Ethnography of the “post”-

Researching a community of cultural innovators.



From 2004 to 2010, I conducted research within a community of cultural innovators — the generation of performing artists coming of age in the 2000s and pushing aesthetic boundaries beyond where the American Avant Garde had taken them. I had set out to discover how these artists lived and worked in at rapidly growing, changing, and gentrifying New York City.

In classic anthropological fashion, I wanted to understand the economic practices they employed, their genealogical and social structures, their real estate and space use activities, the ways they engaged audiences and other outsiders, and their relationships to their bodies as both tools of their trade and as humans.

I was particularly interested in how moments of frustration, distraction, and delay catalyzed creative, alternative approaches not just to their art-making, but to life in general.


Ethnographic research
Focus groups
Conference & panel organization
Social-network & Geographic mapping
Press & archive review
Documentation & transcription
Research analysis & write-up


In order to develop the relationships and experience necessary to garner trust and access to work processes, I spent a number of years working alongside the members of this creative community as a master electrician, lighting designer, producer, and curator.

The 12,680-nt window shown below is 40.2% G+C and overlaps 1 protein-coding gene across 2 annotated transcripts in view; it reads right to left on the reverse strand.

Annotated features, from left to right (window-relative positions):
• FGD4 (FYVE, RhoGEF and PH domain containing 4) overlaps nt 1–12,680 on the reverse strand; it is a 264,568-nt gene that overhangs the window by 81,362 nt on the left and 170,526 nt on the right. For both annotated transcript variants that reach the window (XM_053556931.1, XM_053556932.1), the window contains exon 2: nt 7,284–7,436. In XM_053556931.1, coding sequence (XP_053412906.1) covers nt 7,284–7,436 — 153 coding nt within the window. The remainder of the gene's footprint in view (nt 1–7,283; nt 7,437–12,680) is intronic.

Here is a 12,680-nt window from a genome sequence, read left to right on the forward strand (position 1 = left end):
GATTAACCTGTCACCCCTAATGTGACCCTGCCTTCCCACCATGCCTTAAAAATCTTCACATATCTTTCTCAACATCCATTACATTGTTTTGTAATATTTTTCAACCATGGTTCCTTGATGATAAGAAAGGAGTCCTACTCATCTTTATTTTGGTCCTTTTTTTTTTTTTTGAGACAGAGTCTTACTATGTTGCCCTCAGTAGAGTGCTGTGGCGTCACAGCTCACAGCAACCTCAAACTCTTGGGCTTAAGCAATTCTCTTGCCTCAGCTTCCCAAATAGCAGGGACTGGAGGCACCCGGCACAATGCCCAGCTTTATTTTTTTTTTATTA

As part of this participant-observation strategy, I worked in spaces where artists of multiple generations and various disciplines came to create, produce, socialize, and network.

I conducted both informal and formal interviews with individual community members and groups. I curated, moderated, and participated in public panel discussions on issues relevant to the community. I also worked with some community members to generate network and geographic maps to understand the social and physical landscapes from their perspectives.

Because these artists were public figures, there was also a wealth of archival materials and press that I could dig into from places like The New York Times, Village Voice, other serial publications, and books.



Since completing this project, three key insights have continued to impact my own work: ethical implications of ethnographic research, the strategic ways in which real estate developers can radically transform neighborhoods with the help of cultural innovators, and contemporary society’s changing relationship to “history” and the multi-generational memory that it represents.

The findings also critically influenced the ways in which I then went on to work closely with cultural organizations, to grow and develop resources for them, as well as cultivate partnerships and programming strategies.


Tendrils of Lost Time and The Self

An Aesthetic Anthropology of New York City’s

Table of Contents:

0. Preface
an impossible object

three failures at anthropology

1. Anomic Naming:
the violence of the name, the comfort of the misnomer (the fitness of the sign)

2. Lost Boxes:
landscape plays and right angled parallelepipeds

3. Bricolage Economies:
spit, tape and the mirage of sustainability


4. Anarchic Time:
banal events and the recollection of small details

three failures in aesthetic ethnography

5. Genealogic Webs:
human networks look like cancerous tumors

6. Disciplined Chaos:
ontological anarchy and zen beginners minds

7. Fleshular Presence:
material knowing and the dance of death

8. Postface:
an original failure